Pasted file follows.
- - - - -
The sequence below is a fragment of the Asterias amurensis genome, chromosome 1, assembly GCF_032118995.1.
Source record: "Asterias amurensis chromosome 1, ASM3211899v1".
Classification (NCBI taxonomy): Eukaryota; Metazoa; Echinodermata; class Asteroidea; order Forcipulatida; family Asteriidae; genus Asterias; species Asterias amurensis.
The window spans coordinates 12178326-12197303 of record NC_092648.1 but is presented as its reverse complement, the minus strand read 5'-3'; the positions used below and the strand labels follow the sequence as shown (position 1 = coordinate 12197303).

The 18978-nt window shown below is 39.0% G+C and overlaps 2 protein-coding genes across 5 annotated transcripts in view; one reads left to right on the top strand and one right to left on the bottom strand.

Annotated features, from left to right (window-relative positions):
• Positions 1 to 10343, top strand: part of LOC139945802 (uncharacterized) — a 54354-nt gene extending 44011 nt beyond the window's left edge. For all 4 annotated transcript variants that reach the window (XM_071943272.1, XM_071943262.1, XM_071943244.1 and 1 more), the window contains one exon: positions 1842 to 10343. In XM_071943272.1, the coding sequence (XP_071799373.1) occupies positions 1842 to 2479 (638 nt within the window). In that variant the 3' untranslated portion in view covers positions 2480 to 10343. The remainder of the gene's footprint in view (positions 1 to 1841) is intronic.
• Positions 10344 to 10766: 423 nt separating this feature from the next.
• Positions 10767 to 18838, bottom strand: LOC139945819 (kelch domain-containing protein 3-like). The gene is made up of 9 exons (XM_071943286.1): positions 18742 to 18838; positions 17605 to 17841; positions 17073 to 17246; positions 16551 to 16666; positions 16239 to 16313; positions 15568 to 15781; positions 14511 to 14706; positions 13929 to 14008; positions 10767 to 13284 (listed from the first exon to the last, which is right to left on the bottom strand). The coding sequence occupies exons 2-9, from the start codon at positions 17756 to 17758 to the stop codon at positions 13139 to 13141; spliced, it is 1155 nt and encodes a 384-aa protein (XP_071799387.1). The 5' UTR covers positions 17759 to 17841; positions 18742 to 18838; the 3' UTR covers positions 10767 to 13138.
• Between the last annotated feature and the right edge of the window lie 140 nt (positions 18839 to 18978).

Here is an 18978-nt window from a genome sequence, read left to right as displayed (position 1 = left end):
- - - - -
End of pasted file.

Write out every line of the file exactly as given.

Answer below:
The sequence below is a fragment of the Asterias amurensis genome, chromosome 1, assembly GCF_032118995.1.
Source record: "Asterias amurensis chromosome 1, ASM3211899v1".
Classification (NCBI taxonomy): Eukaryota; Metazoa; Echinodermata; class Asteroidea; order Forcipulatida; family Asteriidae; genus Asterias; species Asterias amurensis.
The window spans coordinates 12178326-12197303 of record NC_092648.1 but is presented as its reverse complement, the minus strand read 5'-3'; the positions used below and the strand labels follow the sequence as shown (position 1 = coordinate 12197303).

The 18978-nt window shown below is 39.0% G+C and overlaps 2 protein-coding genes across 5 annotated transcripts in view; one reads left to right on the top strand and one right to left on the bottom strand.

Annotated features, from left to right (window-relative positions):
• Positions 1 to 10343, top strand: part of LOC139945802 (uncharacterized) — a 54354-nt gene extending 44011 nt beyond the window's left edge. For all 4 annotated transcript variants that reach the window (XM_071943272.1, XM_071943262.1, XM_071943244.1 and 1 more), the window contains one exon: positions 1842 to 10343. In XM_071943272.1, the coding sequence (XP_071799373.1) occupies positions 1842 to 2479 (638 nt within the window). In that variant the 3' untranslated portion in view covers positions 2480 to 10343. The remainder of the gene's footprint in view (positions 1 to 1841) is intronic.
• Positions 10344 to 10766: 423 nt separating this feature from the next.
• Positions 10767 to 18838, bottom strand: LOC139945819 (kelch domain-containing protein 3-like). The gene is made up of 9 exons (XM_071943286.1): positions 18742 to 18838; positions 17605 to 17841; positions 17073 to 17246; positions 16551 to 16666; positions 16239 to 16313; positions 15568 to 15781; positions 14511 to 14706; positions 13929 to 14008; positions 10767 to 13284 (listed from the first exon to the last, which is right to left on the bottom strand). The coding sequence occupies exons 2-9, from the start codon at positions 17756 to 17758 to the stop codon at positions 13139 to 13141; spliced, it is 1155 nt and encodes a 384-aa protein (XP_071799387.1). The 5' UTR covers positions 17759 to 17841; positions 18742 to 18838; the 3' UTR covers positions 10767 to 13138.
• Between the last annotated feature and the right edge of the window lie 140 nt (positions 18839 to 18978).

Here is an 18978-nt window from a genome sequence, read left to right as displayed (position 1 = left end):